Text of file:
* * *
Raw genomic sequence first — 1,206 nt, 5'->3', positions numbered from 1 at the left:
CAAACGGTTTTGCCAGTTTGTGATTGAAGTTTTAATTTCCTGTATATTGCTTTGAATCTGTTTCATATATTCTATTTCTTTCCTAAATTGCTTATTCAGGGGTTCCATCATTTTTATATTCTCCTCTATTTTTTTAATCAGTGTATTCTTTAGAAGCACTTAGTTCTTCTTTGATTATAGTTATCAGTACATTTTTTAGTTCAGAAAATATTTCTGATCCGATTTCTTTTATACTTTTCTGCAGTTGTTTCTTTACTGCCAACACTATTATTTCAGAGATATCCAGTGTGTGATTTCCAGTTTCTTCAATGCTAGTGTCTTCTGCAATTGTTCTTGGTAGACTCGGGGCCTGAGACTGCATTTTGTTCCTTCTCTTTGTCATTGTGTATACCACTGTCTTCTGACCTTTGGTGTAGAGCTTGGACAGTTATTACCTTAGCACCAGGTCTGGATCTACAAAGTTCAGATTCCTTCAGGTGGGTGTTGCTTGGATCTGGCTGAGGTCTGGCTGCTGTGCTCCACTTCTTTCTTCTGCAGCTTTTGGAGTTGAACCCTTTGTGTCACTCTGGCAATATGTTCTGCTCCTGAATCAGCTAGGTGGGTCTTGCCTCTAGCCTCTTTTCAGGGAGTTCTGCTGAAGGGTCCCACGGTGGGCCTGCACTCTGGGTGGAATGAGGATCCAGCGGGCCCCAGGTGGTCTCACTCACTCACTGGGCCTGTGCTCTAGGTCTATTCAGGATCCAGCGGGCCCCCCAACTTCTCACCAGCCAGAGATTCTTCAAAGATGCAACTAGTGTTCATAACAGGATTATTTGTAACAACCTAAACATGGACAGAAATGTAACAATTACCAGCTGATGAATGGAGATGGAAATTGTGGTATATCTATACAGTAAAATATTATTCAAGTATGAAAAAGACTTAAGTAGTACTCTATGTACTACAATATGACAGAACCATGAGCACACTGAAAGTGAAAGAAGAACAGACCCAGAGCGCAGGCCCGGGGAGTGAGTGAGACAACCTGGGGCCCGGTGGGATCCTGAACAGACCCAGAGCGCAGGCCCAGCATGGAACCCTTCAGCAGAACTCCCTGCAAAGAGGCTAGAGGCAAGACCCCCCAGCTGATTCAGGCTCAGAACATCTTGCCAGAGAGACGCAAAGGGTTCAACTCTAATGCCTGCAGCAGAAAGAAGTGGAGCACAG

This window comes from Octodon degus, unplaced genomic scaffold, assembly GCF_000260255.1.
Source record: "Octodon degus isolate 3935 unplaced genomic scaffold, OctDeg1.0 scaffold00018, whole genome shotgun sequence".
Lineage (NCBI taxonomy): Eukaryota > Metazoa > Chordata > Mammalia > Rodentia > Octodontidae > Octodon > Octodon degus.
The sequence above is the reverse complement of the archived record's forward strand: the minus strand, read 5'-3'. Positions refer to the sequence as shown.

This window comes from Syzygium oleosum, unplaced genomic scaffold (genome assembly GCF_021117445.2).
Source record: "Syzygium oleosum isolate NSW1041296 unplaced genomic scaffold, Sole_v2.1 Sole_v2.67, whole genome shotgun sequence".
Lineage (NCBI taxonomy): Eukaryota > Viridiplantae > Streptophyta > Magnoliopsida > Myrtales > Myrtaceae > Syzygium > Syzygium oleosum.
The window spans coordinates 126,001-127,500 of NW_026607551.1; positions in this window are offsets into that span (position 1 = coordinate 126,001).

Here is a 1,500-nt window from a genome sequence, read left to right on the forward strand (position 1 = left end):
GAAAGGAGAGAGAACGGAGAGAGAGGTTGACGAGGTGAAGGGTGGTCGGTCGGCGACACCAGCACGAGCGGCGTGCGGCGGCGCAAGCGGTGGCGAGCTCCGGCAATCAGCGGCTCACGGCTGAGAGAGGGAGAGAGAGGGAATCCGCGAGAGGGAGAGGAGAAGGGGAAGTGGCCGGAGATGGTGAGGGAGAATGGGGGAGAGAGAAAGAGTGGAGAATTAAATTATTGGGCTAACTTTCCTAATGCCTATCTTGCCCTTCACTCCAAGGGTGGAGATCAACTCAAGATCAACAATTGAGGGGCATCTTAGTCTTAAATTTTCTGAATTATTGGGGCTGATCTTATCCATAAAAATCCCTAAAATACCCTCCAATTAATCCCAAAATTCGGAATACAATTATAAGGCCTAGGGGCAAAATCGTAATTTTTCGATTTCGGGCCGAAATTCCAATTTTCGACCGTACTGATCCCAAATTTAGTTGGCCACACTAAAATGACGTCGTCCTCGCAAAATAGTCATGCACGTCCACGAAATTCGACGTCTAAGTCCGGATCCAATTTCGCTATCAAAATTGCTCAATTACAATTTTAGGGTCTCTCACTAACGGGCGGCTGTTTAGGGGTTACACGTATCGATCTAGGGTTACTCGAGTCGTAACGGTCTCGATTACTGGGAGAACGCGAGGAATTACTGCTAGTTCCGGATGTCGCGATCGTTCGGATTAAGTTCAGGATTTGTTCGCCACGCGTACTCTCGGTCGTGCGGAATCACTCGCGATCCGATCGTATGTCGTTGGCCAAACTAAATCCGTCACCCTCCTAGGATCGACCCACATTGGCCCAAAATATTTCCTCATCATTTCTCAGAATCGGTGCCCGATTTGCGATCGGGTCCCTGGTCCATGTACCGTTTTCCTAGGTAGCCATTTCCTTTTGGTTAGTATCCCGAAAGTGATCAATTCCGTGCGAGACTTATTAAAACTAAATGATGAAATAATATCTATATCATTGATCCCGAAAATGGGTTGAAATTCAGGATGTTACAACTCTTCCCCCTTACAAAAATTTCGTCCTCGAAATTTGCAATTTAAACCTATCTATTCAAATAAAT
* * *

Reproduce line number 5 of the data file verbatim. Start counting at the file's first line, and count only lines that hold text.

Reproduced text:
Lineage (NCBI taxonomy): Eukaryota > Metazoa > Chordata > Mammalia > Rodentia > Octodontidae > Octodon > Octodon degus.